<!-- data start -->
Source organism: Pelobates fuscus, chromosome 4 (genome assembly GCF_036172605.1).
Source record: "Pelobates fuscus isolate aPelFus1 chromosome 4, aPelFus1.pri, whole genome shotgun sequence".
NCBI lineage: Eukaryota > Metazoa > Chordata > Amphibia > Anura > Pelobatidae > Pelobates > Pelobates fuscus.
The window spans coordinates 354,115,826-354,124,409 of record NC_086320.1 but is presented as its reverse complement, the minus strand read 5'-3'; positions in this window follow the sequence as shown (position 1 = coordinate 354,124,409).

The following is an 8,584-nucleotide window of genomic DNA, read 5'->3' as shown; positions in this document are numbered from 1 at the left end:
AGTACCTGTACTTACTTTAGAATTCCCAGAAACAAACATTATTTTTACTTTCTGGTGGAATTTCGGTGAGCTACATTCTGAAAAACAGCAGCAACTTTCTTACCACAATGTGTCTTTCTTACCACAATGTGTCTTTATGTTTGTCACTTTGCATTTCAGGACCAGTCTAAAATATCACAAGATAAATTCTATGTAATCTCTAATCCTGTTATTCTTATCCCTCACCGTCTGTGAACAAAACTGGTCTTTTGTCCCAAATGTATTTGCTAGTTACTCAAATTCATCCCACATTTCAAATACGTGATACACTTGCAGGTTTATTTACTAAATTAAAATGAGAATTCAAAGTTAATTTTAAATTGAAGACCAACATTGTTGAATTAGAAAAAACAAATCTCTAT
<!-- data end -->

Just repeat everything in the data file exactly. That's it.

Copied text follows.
Source organism: Pelobates fuscus, chromosome 4 (genome assembly GCF_036172605.1).
Source record: "Pelobates fuscus isolate aPelFus1 chromosome 4, aPelFus1.pri, whole genome shotgun sequence".
NCBI lineage: Eukaryota > Metazoa > Chordata > Amphibia > Anura > Pelobatidae > Pelobates > Pelobates fuscus.
The window spans coordinates 354,115,826-354,124,409 of record NC_086320.1 but is presented as its reverse complement, the minus strand read 5'-3'; positions in this window follow the sequence as shown (position 1 = coordinate 354,124,409).

The following is an 8,584-nucleotide window of genomic DNA, read 5'->3' as shown; positions in this document are numbered from 1 at the left end:
AGTACCTGTACTTACTTTAGAATTCCCAGAAACAAACATTATTTTTACTTTCTGGTGGAATTTCGGTGAGCTACATTCTGAAAAACAGCAGCAACTTTCTTACCACAATGTGTCTTTCTTACCACAATGTGTCTTTATGTTTGTCACTTTGCATTTCAGGACCAGTCTAAAATATCACAAGATAAATTCTATGTAATCTCTAATCCTGTTATTCTTATCCCTCACCGTCTGTGAACAAAACTGGTCTTTTGTCCCAAATGTATTTGCTAGTTACTCAAATTCATCCCACATTTCAAATACGTGATACACTTGCAGGTTTATTTACTAAATTAAAATGAGAATTCAAAGTTAATTTTAAATTGAAGACCAACATTGTTGAATTAGAAAAAACAAATCTCTAT